Until then.

Teaching Artist @ Facebook

|| Splinters and Logs
|| 718-877-5799
|| 1pm-5pm

WANT TO GET INVOLVED IN TAU?

WE NEED HELP SETTING UP THE UNION HALL! We're starting this week.
IF YOU KNOW HOW TO HANG A DOOR, PAINT A WALL OR A FLOOR, HANG A CHANDALIER, OR INSTALL SHELVES, WE NEED YOU!

We are currently seeking organizers, inventors, teachers, artists, and anyone who likes to teach and learn in their lives or for their professions.

We need your participation! We are working to:

-explore rights and benefits for NYC Teaching Artists (healthcare, training, backup)

-advocate for fair institutional practices involving art educators

-create a network for support and umm... fun

-develop a web presence so TA's can find us

-offer skillshares at monthly meetings

Mission of the Teaching Artist Union:

The Teaching Artist Union is composed of NYC artists who teach as a part of their creative practice. With this union, we aim to define the role of the teaching artist through developing a supportive community, celebrating and exhibiting the work produced in teaching situations, and advocating for the rights and needs of the teaching artist.

We work in many different kinds of environments: for non profit arts organizations, schools, museums, and other agencies. Because we believe that art can invigorate, agitate, and reorient stale institutional habits, we want to develop a lastingstructure to support the happiness and health of every manifestation of Teaching Artist.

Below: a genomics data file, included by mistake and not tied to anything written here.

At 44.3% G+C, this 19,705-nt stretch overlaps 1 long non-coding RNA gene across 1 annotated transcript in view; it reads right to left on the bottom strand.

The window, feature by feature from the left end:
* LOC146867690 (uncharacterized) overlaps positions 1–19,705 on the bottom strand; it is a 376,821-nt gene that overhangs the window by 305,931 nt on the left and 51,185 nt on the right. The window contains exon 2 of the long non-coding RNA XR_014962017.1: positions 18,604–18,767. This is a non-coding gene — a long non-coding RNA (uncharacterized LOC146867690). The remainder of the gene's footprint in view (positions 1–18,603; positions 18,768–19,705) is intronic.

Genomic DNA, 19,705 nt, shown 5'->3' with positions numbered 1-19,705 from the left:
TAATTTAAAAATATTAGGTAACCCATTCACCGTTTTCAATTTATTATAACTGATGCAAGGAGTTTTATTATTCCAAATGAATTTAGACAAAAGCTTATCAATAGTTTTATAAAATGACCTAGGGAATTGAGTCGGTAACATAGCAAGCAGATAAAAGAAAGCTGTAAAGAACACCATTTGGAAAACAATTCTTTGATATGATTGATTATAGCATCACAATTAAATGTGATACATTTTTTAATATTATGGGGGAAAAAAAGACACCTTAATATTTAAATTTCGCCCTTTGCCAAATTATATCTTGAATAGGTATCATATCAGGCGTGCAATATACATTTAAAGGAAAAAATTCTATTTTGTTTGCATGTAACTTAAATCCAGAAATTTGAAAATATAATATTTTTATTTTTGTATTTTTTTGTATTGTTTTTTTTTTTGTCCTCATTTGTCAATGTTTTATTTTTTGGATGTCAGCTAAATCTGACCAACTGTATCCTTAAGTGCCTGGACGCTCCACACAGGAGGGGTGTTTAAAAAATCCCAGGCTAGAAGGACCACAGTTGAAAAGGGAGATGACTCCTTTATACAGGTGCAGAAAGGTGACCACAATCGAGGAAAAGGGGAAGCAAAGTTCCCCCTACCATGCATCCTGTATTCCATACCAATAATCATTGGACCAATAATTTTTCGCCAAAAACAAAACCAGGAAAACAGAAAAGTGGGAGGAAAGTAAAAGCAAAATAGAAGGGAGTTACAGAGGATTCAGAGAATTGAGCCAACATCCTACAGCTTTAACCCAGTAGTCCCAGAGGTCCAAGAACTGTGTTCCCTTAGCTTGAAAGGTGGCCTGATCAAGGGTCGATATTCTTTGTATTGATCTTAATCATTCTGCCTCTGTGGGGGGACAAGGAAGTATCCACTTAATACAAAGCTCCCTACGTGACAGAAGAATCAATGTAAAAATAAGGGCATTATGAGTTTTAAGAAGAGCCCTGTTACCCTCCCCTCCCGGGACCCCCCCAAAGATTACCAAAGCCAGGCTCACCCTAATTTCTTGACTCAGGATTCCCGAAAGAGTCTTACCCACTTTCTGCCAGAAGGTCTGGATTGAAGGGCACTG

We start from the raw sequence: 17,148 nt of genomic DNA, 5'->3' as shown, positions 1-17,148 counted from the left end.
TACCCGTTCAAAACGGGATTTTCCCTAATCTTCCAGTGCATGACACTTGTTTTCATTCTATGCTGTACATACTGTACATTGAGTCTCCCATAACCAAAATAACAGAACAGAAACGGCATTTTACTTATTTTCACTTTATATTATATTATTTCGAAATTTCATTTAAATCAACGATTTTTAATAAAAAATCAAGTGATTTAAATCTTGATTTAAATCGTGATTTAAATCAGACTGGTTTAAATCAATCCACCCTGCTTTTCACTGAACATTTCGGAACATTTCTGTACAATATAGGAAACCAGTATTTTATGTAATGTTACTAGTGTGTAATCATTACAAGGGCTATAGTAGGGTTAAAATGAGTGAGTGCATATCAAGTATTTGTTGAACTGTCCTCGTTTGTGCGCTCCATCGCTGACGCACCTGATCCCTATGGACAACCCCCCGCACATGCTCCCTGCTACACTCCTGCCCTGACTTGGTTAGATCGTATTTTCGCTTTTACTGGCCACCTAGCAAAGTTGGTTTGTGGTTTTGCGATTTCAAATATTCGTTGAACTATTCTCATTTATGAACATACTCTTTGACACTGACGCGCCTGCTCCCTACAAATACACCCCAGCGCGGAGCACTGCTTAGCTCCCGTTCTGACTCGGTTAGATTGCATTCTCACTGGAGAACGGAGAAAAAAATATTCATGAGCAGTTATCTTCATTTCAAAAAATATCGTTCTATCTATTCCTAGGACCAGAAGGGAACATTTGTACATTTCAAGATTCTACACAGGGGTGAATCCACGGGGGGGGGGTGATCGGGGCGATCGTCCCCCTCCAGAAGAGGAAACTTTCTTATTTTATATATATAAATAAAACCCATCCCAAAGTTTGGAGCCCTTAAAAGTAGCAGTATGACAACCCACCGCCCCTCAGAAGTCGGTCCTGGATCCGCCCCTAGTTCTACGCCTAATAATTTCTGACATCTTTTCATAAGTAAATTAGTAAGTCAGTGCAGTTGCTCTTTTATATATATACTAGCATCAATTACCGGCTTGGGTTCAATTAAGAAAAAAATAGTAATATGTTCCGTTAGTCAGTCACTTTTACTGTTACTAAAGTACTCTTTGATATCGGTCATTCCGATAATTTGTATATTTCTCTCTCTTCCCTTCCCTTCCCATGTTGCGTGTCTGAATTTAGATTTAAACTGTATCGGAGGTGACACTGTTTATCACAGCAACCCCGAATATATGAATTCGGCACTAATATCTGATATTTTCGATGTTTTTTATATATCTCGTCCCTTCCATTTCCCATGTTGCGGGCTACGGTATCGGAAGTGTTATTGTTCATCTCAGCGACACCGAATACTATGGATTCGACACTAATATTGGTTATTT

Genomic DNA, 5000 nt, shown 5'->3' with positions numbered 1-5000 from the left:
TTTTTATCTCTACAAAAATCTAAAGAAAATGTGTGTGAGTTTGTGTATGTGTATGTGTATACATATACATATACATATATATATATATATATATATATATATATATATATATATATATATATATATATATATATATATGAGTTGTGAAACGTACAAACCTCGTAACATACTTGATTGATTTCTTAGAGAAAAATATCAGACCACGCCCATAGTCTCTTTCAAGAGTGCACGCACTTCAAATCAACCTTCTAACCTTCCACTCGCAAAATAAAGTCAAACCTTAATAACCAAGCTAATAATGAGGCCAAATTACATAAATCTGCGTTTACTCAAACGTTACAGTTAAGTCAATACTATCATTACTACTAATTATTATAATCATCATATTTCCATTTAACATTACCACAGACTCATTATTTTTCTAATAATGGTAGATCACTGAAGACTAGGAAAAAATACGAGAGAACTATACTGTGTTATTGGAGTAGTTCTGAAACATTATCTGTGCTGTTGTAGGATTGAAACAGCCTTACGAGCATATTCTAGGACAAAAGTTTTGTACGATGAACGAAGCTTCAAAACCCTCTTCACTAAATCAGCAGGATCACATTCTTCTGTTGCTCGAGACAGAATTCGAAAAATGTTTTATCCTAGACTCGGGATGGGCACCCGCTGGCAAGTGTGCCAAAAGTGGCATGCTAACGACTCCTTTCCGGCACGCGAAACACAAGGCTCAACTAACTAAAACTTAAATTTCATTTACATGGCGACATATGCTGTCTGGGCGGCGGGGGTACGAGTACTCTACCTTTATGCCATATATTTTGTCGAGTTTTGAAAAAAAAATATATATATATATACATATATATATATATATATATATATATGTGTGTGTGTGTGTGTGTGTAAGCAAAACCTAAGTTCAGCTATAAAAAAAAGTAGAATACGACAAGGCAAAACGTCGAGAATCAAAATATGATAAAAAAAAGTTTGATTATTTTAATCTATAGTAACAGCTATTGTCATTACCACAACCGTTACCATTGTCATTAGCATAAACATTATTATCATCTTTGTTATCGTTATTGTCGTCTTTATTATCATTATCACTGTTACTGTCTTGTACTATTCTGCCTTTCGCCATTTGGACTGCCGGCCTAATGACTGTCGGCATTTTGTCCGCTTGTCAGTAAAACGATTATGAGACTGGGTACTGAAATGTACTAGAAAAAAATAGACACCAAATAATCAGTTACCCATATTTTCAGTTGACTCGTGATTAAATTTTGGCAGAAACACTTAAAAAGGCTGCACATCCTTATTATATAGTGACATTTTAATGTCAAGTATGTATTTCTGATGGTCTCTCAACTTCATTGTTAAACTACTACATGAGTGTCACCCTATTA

|| www.teachingartistunion.org
org || 718-877-5799 || teachingartistunion@gmail.com ||

Also: Spring Awakening - My Junk





Friday, November 6, 2009

The Loop

It's Friday.

Stay in the loop.

Here's one that will throw you:

Cultural Arts Resources for Teachers and Students

CARTS Web site is a virtual extension of City Lore's educational programs and its National Network for Folk Arts in Education. As you explore the people, places, and traditions that turn communities into classrooms, stock your cart high with the many useful resources available inside.

Become part of the CARTS Education Network! (email contact)

Teaching Artists: If you are interested in City Lore's approach to arts-in-education and are based in New York City, please mail your resume to: School Programs Manager, City Lore, 72 East 1st Street, New York, NY 10003. Contracts for in-school programs are dependent on outside funding and school requests. Our teaching artists reflect the ethnic diversity of New York City and we encourage artists from new immigrant groups to apply. We review resumes once a month.